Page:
Annuities are insurance contracts that promise to pay you regular income either immediately or in the future. You can buy an annuity with a lump sum or a series of payments. The income you receive from an annuity is taxed at regular income tax rates, not capital gains rates, which are usually lower.
The wide menu of annuity products can seem daunting to investors who are considering whether annuities make sense for their portfolios. Even more confusing is that each type of annuity can also have different options or “riders.”
And every rider has different costs and benefits.
Understanding the different types of annuities and how they work is crucial for investors to make the right decisions for their needs. This holds true whether you have an annuity and are considering selling the payments or are thinking about buying an annuity.
Fixed, variable, and fixed indexed are the main types of annuities. Knowing what level of risk you’re comfortable with will help guide you through your annuity choices.
Interest-rate risk is a factor in determining the calculation of your payments. Low risk yields predictable payment amounts. The higher risk could boost your expectations.
This is the option with the least risk and the most predictability. Fixed annuities come with a guaranteed, set interest rate that doesn’t vary beyond the terms of the contract. While other investments might soar or dive, the fixed annuity is steady. Sometimes, however, the interest rate will reset after a predetermined number of years.
Indexed annuities, also known as equity-indexed annuities and fixed-indexed insurance products, have characteristics of both fixed and variable annuities. It’s a way to balance the risks and rewards, carrying lower risks than variable annuities and higher income potential than fixed annuities. So the interest rate won’t sink below a preset amount. But the rate is also tied to a specified index, such as a stock market index, and can rise higher than a fixed annuity. The trade-off is that this kind of annuity also has higher costs and fees than a fixed annuity has. And the methods for calculating interest are complex.
Registered index-linked annuities provide exposure to a published stock market index along with a level of protection from market loss. While this kind of annuity tracks the movement of an index, it does not directly invest in any stock or equity vehicle. Because you assume some of the risks of loss from market downturns, a registered index-linked annuity may allow for greater growth potential than other fixed or fixed index annuities.
A variable annuity comes with more risks and potentially higher rewards. The interest rate of variable annuities is tied to an investment portfolio. Payments from variable annuities can increase if the portfolio does well, but they can also decrease if the investments lose money.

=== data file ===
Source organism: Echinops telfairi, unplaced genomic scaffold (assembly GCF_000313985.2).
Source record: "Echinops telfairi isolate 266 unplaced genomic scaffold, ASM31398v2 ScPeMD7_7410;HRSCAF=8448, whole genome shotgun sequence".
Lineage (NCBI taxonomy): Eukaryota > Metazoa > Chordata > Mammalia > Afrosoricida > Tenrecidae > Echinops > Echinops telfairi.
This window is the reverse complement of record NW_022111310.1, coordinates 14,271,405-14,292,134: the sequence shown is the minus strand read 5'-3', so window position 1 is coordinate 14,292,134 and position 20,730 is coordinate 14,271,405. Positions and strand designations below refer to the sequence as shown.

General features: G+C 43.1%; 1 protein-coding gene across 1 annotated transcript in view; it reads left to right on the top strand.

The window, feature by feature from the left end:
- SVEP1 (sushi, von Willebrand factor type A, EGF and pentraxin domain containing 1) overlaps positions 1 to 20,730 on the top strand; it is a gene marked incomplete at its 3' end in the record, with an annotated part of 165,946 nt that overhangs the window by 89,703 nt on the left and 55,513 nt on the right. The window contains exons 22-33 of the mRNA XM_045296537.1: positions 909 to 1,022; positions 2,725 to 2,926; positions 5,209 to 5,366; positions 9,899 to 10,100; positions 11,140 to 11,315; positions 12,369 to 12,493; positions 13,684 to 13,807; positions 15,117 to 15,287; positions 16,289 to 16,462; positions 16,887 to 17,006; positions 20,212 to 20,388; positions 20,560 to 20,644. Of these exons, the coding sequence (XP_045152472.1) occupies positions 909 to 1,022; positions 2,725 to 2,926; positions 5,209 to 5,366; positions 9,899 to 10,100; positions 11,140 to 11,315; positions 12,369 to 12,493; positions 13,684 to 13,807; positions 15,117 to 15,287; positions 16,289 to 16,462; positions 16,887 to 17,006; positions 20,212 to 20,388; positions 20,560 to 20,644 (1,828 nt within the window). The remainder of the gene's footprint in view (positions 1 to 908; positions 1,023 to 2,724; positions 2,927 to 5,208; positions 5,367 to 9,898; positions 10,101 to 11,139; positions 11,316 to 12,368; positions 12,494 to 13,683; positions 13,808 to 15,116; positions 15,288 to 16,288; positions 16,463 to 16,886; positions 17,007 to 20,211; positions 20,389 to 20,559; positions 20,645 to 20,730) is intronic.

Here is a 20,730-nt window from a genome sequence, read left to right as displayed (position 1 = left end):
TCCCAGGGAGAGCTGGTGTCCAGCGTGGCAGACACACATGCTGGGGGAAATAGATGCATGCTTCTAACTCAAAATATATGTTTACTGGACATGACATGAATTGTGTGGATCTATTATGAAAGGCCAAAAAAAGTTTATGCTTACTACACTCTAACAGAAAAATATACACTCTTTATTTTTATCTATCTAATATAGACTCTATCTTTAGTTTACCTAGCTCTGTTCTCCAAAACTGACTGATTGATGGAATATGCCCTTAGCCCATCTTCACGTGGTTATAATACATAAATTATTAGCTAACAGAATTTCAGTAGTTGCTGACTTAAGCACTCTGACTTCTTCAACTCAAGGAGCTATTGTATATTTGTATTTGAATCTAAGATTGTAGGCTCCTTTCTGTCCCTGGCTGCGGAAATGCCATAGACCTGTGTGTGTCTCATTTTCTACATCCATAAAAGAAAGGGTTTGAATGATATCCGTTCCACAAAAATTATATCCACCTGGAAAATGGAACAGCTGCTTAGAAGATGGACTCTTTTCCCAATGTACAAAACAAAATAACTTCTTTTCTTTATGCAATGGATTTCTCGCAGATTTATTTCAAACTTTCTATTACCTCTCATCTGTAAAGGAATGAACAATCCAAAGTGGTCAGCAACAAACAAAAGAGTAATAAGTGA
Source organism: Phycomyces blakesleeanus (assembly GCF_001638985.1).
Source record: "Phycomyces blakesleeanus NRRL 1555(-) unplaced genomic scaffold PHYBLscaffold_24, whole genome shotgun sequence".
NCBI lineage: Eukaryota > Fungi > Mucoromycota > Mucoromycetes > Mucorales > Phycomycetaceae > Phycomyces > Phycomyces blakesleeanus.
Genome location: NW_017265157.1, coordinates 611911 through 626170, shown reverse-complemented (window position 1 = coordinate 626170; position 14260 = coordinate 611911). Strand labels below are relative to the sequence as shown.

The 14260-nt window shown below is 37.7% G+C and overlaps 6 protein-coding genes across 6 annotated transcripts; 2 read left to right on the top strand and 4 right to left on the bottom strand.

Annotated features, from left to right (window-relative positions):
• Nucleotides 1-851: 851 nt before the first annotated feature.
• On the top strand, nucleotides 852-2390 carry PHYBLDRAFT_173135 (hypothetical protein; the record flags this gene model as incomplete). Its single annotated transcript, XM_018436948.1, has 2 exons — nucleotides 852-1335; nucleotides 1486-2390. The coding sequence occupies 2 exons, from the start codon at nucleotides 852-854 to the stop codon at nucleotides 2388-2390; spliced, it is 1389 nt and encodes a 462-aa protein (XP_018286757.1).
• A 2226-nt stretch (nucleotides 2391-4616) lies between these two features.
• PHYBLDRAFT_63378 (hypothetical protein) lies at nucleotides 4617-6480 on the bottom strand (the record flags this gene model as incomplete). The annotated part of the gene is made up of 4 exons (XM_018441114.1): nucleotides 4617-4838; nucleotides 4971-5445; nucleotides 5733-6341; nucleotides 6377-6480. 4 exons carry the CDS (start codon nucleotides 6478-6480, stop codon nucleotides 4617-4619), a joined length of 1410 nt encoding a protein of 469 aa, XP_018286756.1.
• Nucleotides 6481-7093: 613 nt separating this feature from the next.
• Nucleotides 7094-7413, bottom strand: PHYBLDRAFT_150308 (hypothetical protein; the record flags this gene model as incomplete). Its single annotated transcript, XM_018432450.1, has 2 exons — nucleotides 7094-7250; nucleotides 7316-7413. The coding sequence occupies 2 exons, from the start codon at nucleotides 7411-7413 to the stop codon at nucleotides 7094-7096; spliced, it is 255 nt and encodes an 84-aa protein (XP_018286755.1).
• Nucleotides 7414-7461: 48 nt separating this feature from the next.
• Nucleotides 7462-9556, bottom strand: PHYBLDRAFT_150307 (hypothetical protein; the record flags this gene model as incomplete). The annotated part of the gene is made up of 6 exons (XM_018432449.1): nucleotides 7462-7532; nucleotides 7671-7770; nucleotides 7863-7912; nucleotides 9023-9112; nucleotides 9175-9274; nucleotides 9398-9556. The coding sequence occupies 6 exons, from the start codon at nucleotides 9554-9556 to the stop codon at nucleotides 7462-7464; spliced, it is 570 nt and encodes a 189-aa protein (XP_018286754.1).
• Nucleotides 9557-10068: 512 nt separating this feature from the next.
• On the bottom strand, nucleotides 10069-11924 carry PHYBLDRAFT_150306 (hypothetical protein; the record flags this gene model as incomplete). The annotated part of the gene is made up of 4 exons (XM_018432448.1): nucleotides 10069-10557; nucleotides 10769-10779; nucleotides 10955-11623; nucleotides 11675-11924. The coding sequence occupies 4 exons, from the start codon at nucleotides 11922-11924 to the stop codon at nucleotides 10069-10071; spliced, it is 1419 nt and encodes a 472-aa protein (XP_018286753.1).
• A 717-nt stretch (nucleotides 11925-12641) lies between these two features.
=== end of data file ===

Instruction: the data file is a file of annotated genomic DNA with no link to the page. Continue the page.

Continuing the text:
Converts a lump sum into a guaranteed cash flow that can last for a certain period (usually 10 or 20 years) or for your lifetime. Income annuities are classified as an immediate annuity or deferred income annuity. An immediate annuity begins payments within twelve months of the issue date and any income annuity that begins payments thirteen months or more after issue.
Payout options designate when the annuity owner will begin recieving payments.
An immediate annuity also called an income annuity or single premium immediate annuity (SPIA), is a type of annuity designed to provide guaranteed income payments that must begin between one month and one year after purchase. The purchase of an immediate annuity is usually an irrevocable decision that cannot be undone once the free-look period has expired following the contract issue.
A deferred annuity would better be defined as a category of annuities rather than a type of annuity. All annuities can be categorized as either deferred or immediate. When income payments are scheduled to begin is the determining factor as to which category an annuity belongs. There are many different types of annuities that fall underneath the broader deferred annuity category.
A deferred annuity has two phases: the accumulation phase, where you let your money grow for a period of time, and the payout phase. During accumulation, your money grows tax-deferred until you withdraw it, either as a lump sum or as a series of payments. You decide when to take income from your annuity and therefore, when to pay any taxes owed. Gaining increased control over your taxes is one of the key benefits of deferred annuities.
irrevocable decision that cannot be undone once the free-look period has expired following contract issue.
Typically, income annuities are used to protect against longevity. An annuity can provide guaranteed lifetime income insuring the annuity owner does not outlive their money. Income can be based purely on lifespan but payout options also include lifespan plus a guaranteed component or guaranteed for only a certain period.